Subject: Re: Open Source and Contributor Agreements
From: David Barrett <>
Date: Sat, 26 Nov 2005 20:44:50 -0800

Ok, so the tally I see is as follows (N=clear no, n=probable no,
.=unknown, y=probable yes, Y=definite yes):

          1  2  3  4  5
          -  -  -  -  -
Matthew  y  Y  N  n  N
     Ben  N  Y  n  n  Y
   Brian  Y  N  N  N  N
   Chris  y  y  N  N  N
    Alex  N  .  .  .  N
     Ian  N  N  .  n  n
   Simon  N  N  N  N  n
   Chuck  .  N  .  .  .

So it looks like Matthew, Ben, and Chris vaguely agreed with a couple
points, but everyone else rejected the argument entirely.  Personally, I
don't think the argument is so ridiculous, and this was a genuine
attempt to verify the board's reasoning.  Indeed, this is the only
coherent argument I can come up with to explain why an opt-out
contributor agreement can't be approved.  But given the list's reaction,
I'm guessing the board's reasoning must be different.

To repeat, I'm proposing an open source license that has integrated
grant-back license (*not* a copyright assignment) that can be optionally
reassigned to someone else, or removed entirely.  Thus while anything
you get from my source repository would probably list my name as the
default grant back, you are welcome to change that name to yourself when
you redistribute the code.

Regarding specific points brought up:

Matthew writes:
> No, the reason is that it would have no legal validity in many 
> jurisdictions.

I've seen no indication that this a concern to the board.  Indeed, I
thought our OVPL discussion generally decided the license back was
legally enforceable in most jurisdictions.

Brian writes:
> If the contributor agreement is to include a (C) assignment, then the
>  law in the U.S. wouldn't even permit it to be part of a mere license
>  that wasn't a signed writing. If it contains a specific license-back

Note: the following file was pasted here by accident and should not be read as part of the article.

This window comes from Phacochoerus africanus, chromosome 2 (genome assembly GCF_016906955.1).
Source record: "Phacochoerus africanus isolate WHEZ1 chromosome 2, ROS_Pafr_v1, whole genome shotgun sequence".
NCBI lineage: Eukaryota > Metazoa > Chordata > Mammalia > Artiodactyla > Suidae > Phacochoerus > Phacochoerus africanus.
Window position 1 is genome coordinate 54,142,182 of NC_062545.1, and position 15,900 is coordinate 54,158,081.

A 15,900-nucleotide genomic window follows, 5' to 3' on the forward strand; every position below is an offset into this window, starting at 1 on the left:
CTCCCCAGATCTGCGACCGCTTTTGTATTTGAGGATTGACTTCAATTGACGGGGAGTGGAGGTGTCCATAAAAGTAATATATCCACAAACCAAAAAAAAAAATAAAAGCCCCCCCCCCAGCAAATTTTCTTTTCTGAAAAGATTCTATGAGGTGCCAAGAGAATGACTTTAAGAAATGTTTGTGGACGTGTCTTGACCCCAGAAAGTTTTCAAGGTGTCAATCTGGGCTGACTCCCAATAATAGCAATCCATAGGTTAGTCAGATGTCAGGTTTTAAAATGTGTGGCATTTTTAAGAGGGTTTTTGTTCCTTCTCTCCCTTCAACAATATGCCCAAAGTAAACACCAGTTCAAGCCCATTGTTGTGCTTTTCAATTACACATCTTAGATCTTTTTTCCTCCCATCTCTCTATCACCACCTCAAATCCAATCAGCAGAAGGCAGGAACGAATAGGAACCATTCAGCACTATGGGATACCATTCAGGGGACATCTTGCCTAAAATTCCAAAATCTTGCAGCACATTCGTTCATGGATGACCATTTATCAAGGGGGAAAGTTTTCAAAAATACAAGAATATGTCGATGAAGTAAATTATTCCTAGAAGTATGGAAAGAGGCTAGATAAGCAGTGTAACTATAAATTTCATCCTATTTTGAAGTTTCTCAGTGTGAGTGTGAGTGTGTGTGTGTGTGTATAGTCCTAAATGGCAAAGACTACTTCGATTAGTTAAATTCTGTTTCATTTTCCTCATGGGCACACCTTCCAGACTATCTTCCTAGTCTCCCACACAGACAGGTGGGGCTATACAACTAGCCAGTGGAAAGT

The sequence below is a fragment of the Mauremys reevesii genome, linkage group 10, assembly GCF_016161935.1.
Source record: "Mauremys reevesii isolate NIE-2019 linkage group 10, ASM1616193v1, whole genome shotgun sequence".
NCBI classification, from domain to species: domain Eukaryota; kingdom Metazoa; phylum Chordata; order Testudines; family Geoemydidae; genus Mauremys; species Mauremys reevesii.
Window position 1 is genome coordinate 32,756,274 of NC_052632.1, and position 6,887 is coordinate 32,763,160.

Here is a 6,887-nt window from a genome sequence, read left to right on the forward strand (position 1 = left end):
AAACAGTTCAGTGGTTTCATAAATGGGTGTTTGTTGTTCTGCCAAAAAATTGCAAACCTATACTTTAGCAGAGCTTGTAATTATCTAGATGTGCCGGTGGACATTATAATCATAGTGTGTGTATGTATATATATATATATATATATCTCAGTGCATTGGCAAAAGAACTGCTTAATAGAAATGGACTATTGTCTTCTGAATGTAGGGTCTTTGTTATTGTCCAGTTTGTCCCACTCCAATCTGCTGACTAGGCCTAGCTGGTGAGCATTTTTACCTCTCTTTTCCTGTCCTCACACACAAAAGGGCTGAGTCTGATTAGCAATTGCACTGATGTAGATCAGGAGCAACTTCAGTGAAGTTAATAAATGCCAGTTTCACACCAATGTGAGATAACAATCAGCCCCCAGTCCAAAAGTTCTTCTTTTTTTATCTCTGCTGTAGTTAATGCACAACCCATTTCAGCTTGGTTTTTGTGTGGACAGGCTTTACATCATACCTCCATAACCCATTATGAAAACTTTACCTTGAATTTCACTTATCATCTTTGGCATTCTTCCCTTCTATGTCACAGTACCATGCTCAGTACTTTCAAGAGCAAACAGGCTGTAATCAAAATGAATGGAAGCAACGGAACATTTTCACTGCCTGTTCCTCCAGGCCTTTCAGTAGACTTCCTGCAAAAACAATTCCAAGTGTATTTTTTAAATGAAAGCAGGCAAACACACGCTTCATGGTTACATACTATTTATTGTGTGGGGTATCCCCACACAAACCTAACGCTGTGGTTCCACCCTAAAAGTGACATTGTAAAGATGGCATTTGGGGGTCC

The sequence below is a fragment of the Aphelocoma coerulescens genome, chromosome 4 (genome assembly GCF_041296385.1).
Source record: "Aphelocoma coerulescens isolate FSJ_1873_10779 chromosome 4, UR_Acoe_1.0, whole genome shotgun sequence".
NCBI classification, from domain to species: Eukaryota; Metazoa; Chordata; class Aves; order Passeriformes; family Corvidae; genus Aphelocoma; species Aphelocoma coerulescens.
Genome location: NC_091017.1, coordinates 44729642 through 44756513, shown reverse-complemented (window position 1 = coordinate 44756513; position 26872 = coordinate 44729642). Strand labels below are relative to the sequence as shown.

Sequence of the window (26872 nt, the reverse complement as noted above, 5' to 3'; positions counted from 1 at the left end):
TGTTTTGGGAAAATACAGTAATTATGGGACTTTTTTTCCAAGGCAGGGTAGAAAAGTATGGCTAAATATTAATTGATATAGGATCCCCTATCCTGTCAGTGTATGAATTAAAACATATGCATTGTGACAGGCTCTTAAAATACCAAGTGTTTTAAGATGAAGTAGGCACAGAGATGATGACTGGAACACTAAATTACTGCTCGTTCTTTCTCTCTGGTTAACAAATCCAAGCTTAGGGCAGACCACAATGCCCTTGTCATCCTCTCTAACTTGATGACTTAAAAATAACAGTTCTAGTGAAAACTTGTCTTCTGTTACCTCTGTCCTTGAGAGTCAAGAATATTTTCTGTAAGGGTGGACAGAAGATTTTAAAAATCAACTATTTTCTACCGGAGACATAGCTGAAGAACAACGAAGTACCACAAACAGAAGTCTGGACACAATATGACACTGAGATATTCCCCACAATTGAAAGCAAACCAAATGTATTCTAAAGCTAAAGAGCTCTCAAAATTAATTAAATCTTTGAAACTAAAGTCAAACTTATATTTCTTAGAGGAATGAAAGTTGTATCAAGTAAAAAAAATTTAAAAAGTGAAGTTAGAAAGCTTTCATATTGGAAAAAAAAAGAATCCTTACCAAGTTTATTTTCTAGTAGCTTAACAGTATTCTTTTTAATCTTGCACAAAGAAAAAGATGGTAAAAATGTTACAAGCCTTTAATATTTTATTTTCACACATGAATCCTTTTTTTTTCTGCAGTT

>  to a specified individual or group then it probably discriminates 
> against everyone else.

First, it's not a copyright assignment.  Second, it's only specific to
an individual isnofar as I set it to my name when I redistribute it.
When you redistribute, you can set it to yourself, or remove it
altogether.  It's as non-discriminatory as can be done with an optional
provision -- the only discrimination is that anyone who disagrees with
the default needs to take action.

Chris writes:
> No. If it requires a license-back that goes beyond the license-grant 
> then it is discriminatory and does not comply with the OSD.

I don't totally follow this.  Given that the license-back is entirely
optional, and that you can put any (or no) name in the blank, I don't
see how the license discriminates.  At *worst* it allows anyone to
redistribute the code in a form that *slightly* favors them by putting
their name in the blank.  But the license itself favors nobody in
particular, and anyone can equally take advantage of this capability by
simply putting their name in the blank (or replacing the name that's 
currently in the blank).  It's just a default; nothing more.

Alex writes: